At the Burning Bush, confronting the narrow-minded rules of the Pharaoh of "Mitzrayyim" (the Hebrew word for Egypt actually means "the strait and narrow"), God took on the name "Ehyeh Asher Ehyeh." "Ehyeh" is the future tense, "I Will Be," so it would seem reasonable to understand this Name as "I Will Be Who I Will Be" -- God is Becoming. Yet it was translated by the King James Version of the Bible in the present tense, ""I Am That I Am."
Given the nature of time and grammatical tense in biblical Hebrew, is the present tense a possible translation? In grammatical theory, yes. But look at the context of what is happening at the Burning Bush. Moses wants to confront Pharaoh and his own people with a NAME OF GOD -- that is, an understanding of reality -- that will make change possible. A Pharaoh who is committed to the status quo and people who have been in slavery for hundreds of years will not be shaken or transformed by invoking a God Who is unchanging, let alone the "God of their fathers." They need an understanding of the universe that says that at its very root, it beckons transformation.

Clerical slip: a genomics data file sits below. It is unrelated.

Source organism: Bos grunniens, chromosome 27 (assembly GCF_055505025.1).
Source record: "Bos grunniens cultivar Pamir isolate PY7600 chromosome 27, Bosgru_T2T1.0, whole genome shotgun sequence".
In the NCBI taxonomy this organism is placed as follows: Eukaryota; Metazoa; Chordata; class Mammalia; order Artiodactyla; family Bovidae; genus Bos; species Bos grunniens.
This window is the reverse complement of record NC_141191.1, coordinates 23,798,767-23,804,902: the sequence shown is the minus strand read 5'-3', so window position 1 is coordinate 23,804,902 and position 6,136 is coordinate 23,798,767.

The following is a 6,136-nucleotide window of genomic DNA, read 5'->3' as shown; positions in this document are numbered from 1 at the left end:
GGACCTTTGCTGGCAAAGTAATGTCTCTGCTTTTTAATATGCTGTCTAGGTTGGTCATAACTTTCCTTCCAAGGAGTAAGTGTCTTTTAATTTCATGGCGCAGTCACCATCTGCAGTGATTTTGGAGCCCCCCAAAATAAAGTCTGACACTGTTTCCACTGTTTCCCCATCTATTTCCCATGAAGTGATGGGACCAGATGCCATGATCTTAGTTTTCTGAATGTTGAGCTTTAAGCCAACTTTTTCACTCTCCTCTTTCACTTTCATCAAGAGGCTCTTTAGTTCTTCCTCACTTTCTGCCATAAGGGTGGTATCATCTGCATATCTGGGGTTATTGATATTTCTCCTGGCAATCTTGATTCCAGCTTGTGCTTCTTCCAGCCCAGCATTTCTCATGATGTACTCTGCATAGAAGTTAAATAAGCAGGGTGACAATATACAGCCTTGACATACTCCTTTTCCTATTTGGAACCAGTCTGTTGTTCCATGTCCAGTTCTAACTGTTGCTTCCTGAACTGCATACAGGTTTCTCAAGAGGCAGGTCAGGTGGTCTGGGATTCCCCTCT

Try thinking about the Torah as not only a living wisdom for the future but an echo of real life from the past -- try to understand it as a breathing crystallization of the lives of the people. THAT is why at the Burning Bush moment the future tense is crucial, just as earlier -- when the issue was fruitfulness and procreation for the troubled clan of Abraham, down to Joseph, it was crucial for God to be El Shaddai -- the God of Breasts, the Nurturing God.
The future tense -- Becoming - is what we need today. Instead of rigidly defending marriage as it used to be, we can honor the God Who Becomes by expanding the circles in which marriage -- a new kind of marriage -- becomes possible.
Shalom, salaam, peace -- Arthur
One of my books -- Down-to-Earth Judaism: Food, Money, Sex, and the Rest of Life -- addresses the issues of sexual ethics in depth. It is available from The Shalom Center.